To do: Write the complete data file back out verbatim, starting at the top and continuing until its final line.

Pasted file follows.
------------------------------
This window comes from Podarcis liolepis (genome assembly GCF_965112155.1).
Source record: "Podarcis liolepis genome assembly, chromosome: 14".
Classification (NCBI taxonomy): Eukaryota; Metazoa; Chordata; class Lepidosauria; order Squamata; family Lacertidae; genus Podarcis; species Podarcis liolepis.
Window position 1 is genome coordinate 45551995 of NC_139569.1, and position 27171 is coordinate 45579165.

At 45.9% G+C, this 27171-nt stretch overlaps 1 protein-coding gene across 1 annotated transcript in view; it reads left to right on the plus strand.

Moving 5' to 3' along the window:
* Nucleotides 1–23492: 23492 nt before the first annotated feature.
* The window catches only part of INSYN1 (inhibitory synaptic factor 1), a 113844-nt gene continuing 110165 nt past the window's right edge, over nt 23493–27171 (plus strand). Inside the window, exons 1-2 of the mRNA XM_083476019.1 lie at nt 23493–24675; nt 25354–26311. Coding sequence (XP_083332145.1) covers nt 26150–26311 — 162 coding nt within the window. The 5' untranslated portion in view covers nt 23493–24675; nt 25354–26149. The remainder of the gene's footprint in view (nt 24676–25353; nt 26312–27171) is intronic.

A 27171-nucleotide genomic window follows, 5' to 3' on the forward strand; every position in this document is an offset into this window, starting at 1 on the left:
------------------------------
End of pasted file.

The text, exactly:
This window comes from Podarcis liolepis (genome assembly GCF_965112155.1).
Source record: "Podarcis liolepis genome assembly, chromosome: 14".
Classification (NCBI taxonomy): Eukaryota; Metazoa; Chordata; class Lepidosauria; order Squamata; family Lacertidae; genus Podarcis; species Podarcis liolepis.
Window position 1 is genome coordinate 45551995 of NC_139569.1, and position 27171 is coordinate 45579165.

At 45.9% G+C, this 27171-nt stretch overlaps 1 protein-coding gene across 1 annotated transcript in view; it reads left to right on the plus strand.

Moving 5' to 3' along the window:
* Nucleotides 1–23492: 23492 nt before the first annotated feature.
* The window catches only part of INSYN1 (inhibitory synaptic factor 1), a 113844-nt gene continuing 110165 nt past the window's right edge, over nt 23493–27171 (plus strand). Inside the window, exons 1-2 of the mRNA XM_083476019.1 lie at nt 23493–24675; nt 25354–26311. Coding sequence (XP_083332145.1) covers nt 26150–26311 — 162 coding nt within the window. The 5' untranslated portion in view covers nt 23493–24675; nt 25354–26149. The remainder of the gene's footprint in view (nt 24676–25353; nt 26312–27171) is intronic.

A 27171-nucleotide genomic window follows, 5' to 3' on the forward strand; every position in this document is an offset into this window, starting at 1 on the left: